Hill and Perry continually made aggressive moves in the paint against the Bruins and Hill added some outside touch as well, making 3-of-6 3-pointers. Arizona out-rebounded UCLA, 39-30, despite a distinct size advantage for the Bruins.

UCLA started slowly for the second consecutive day, falling into a 21-11 hole with 6:40 left int he first half, but surged back to within one at 24-23 before going into halftime down, 29-23. The Bruins fell behind, 43-36, midway through the second half, but rallied back to tie the score at 51-51 with 6:16 to play before Arizona closed it out by making 13 of 15 free throws in the final 5:41.

TURNING POINT: UCLA seemed to be fighting back from deficits the entire game, but had the score tied at 51-51 on a 3-pointer by Jerime Anderson with 6:16 to play before going into an offensive funk.

The Bruins made only one field goal after that, shooting 1-for-7 as the Wildcats (22-10) ended the game on a 15-7 run. Arizona stretched its lead to 61-53 with 2:52 to play and made 5-of-6 free throws in the final 42 seconds to seal the victory.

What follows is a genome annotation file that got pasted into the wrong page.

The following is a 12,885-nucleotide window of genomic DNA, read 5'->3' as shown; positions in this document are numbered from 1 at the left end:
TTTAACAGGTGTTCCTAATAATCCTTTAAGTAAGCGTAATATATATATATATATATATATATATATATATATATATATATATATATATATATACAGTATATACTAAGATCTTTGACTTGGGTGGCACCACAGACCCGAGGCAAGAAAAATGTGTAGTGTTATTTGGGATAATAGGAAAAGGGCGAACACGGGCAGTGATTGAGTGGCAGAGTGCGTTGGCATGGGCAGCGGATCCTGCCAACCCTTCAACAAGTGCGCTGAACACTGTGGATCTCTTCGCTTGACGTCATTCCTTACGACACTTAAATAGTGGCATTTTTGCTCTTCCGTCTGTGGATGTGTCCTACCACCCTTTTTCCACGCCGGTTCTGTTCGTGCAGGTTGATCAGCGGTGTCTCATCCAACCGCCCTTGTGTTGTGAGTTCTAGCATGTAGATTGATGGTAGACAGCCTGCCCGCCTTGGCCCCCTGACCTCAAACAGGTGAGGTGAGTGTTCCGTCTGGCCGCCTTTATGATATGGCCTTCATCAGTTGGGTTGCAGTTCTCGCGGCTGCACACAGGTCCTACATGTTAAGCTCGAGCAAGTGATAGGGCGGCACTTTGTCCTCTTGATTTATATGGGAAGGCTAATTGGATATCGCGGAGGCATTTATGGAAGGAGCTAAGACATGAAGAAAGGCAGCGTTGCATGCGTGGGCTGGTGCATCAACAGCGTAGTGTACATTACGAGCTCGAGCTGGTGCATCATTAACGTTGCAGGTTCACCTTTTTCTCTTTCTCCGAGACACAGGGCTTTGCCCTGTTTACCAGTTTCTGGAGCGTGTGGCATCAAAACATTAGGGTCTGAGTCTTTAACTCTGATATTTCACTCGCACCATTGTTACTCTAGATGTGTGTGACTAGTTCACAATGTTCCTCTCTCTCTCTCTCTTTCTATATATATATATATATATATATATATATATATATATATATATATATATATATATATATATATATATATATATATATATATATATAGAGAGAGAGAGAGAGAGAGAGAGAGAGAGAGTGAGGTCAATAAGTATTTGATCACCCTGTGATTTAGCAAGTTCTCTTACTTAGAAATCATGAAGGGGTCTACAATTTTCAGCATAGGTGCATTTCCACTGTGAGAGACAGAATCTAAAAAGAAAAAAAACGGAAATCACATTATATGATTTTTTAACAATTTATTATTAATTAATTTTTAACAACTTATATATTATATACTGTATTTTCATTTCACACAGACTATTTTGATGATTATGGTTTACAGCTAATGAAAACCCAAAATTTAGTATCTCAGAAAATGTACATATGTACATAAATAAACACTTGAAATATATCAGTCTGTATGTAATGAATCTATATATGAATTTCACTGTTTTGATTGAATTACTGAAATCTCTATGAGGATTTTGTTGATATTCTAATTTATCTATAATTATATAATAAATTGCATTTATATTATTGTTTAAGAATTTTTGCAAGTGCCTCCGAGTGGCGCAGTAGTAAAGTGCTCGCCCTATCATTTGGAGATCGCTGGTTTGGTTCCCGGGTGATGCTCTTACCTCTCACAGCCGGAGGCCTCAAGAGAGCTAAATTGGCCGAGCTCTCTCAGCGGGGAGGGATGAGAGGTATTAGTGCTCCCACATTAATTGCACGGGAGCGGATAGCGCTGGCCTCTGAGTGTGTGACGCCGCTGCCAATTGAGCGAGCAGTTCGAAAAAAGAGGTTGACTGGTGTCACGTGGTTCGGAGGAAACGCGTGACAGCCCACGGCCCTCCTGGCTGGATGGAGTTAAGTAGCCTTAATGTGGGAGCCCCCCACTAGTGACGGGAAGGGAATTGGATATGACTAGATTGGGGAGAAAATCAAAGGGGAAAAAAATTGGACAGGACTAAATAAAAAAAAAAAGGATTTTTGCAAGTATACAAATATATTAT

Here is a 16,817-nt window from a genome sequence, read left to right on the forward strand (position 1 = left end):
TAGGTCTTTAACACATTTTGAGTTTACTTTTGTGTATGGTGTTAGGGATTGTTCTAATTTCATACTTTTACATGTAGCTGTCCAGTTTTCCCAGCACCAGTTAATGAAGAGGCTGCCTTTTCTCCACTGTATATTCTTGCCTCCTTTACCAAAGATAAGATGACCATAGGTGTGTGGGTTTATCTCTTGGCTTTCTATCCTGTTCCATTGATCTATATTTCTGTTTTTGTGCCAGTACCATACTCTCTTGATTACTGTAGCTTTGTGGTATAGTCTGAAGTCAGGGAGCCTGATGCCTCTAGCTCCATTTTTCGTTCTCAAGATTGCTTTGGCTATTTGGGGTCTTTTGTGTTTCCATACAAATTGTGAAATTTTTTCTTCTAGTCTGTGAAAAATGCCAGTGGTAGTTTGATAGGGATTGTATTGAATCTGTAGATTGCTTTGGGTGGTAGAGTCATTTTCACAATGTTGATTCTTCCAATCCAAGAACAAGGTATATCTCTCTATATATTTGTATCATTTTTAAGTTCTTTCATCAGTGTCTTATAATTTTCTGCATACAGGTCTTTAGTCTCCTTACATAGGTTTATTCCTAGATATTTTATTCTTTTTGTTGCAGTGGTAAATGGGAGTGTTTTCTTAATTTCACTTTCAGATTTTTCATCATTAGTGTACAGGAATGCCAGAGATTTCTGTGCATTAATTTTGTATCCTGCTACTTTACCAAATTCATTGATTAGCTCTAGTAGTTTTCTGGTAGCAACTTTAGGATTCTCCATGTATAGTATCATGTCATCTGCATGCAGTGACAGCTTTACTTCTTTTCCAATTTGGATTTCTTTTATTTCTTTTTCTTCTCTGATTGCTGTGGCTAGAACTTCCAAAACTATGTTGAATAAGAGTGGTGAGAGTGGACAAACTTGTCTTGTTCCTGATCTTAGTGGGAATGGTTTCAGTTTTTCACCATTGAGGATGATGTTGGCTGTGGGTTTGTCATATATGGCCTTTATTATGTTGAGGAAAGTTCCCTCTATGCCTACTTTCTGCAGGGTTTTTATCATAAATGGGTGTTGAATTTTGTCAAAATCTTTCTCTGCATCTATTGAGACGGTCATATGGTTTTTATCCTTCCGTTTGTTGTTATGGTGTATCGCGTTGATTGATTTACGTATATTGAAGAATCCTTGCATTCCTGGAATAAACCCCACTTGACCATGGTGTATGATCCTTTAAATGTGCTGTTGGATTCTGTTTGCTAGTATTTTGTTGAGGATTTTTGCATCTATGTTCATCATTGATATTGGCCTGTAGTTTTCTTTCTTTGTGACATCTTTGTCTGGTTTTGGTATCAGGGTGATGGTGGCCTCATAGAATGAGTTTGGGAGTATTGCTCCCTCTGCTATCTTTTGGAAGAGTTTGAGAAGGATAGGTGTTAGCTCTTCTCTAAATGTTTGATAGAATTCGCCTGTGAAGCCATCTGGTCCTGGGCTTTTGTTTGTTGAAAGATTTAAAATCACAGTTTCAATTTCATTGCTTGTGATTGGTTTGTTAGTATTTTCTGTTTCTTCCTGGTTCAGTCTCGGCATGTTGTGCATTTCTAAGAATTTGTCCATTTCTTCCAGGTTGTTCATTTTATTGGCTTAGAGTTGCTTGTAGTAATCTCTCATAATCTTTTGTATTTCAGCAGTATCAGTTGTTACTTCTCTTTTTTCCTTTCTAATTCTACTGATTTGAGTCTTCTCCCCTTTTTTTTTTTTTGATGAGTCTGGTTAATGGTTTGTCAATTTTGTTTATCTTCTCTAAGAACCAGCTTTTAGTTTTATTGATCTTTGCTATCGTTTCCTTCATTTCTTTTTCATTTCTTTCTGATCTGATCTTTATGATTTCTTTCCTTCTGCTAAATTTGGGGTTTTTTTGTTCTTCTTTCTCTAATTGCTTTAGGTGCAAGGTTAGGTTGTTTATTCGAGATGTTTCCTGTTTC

UCLA STAR OF THE GAME: Anderson had 14 points, four rebounds, four assists and three steals and was most effective when the Bruins were battling back. He scored six points during a 16-8 run as UCLA closed a 16-7 deficit to one point then scored seven points when UCLA rallied from down 43-36 to a 51-51 tie. Anderson's 3-pointer tied the score with 6:16 to play.

STAT OF THE GAME: Arizona made 31-of-36 free throws (86.1 percent) including 24-of-27 (88.9 percent) in the second half. The Wildcats scored all but 14 of their 37 second-half points from the free-throw line and had only six points from the field in the final 16:25. They did not make a field goal in the final 4:43.

UCLA, meanwhile, got to the free-throw line only 16 times and shot 62.5% (10-of-16). UCLA's front line players of the Wear twins, Smith and Stover attempted only six combined free throws.

WHAT IT MEANS:UCLA's postseason hopes rest in the hands of the NIT selection committee because the Bruins needed to win the Pac-12 tournament to advance to the NCAAs. It will be the second time in three years UCLA has missed the NCAA tournament.

The Bruins say they will accept an NIT bid if invited so the season may not be over just yet, but it's certainly a disappointment whenever UCLA doesn't make the Big Dance.